The risk when a child runs wild

30th July 2004 at 01:00
Memories of the Dunblane primary massacre will have come uncomfortably back to life this week with the stabbing of Luke Walmsley by a fellow pupil in a Lincolnshire school. Sadly for his parents, no amount of soul-searching can bring their son back.

What lessons can we learn? The first is to have a sense of proportion - thankfully, fatal stabbings in schools are extremely rare. We should not, therefore, indulge in panic measures whenever tragedy strikes. But schools will inevitably wish to take stock, just as parents will be anxious to know everything that can be done is being done to make sure their children are safe. Another lesson is that tragedy can strike anywhere: a school in rural Lincolnshire was as unlikely a setting for it as Dunblane.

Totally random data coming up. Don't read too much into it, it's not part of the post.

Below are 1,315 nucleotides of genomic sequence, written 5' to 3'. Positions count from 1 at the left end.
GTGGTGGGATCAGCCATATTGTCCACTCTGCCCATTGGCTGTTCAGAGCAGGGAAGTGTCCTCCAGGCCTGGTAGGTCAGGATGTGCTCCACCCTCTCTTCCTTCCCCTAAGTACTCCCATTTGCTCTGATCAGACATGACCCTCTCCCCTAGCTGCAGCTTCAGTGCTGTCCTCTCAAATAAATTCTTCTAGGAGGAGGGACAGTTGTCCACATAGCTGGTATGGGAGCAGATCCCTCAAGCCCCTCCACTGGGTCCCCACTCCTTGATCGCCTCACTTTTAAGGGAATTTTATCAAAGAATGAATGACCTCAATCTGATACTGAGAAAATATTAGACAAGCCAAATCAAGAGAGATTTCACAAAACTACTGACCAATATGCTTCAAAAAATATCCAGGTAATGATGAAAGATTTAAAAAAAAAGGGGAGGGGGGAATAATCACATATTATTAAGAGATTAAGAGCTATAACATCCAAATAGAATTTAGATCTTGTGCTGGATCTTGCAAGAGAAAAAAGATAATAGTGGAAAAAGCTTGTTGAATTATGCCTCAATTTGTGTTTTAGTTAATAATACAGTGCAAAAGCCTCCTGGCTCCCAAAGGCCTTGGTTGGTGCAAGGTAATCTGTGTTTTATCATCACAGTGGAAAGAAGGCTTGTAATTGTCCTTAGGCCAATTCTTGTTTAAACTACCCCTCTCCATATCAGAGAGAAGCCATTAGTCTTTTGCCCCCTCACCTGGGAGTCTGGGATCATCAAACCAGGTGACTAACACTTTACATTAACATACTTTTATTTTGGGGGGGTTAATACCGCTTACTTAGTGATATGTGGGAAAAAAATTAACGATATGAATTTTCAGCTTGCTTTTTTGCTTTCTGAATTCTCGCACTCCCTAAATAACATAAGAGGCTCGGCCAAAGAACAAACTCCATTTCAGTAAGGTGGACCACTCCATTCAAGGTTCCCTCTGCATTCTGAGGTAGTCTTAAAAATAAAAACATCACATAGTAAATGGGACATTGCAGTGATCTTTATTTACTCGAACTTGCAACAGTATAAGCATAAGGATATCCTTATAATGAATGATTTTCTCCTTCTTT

There is no doubt that lessons for school security were learnt following Dunblane and the fatal stabbing of headteacher Philip Lawrence in London.

But, whatever improvements might be made by electronic detectors to confiscate weapons or the greater use of CCTV cameras, the real detection required is to spot children at risk - like Luke Walmsley's killer.

Subscribe to get access to the content on this page.

If you are already a Tes/ Tes Scotland subscriber please log in with your username or email address to get full access to our back issues, CPD library and membership plus page.

Not a subscriber? Find out more about our subscription offers.
Subscribe now
Existing subscriber?
Enter subscription number


The guide by your side – ensuring you are always up to date with the latest in education.

Get Tes magazine online and delivered to your door. Stay up to date with the latest research, teacher innovation and insight, plus classroom tips and techniques with a Tes magazine subscription.
With a Tes magazine subscription you get exclusive access to our CPD library. Including our New Teachers’ special for NQTS, Ed Tech, How to Get a Job, Trip Planner, Ed Biz Special and all Tes back issues.

Subscribe now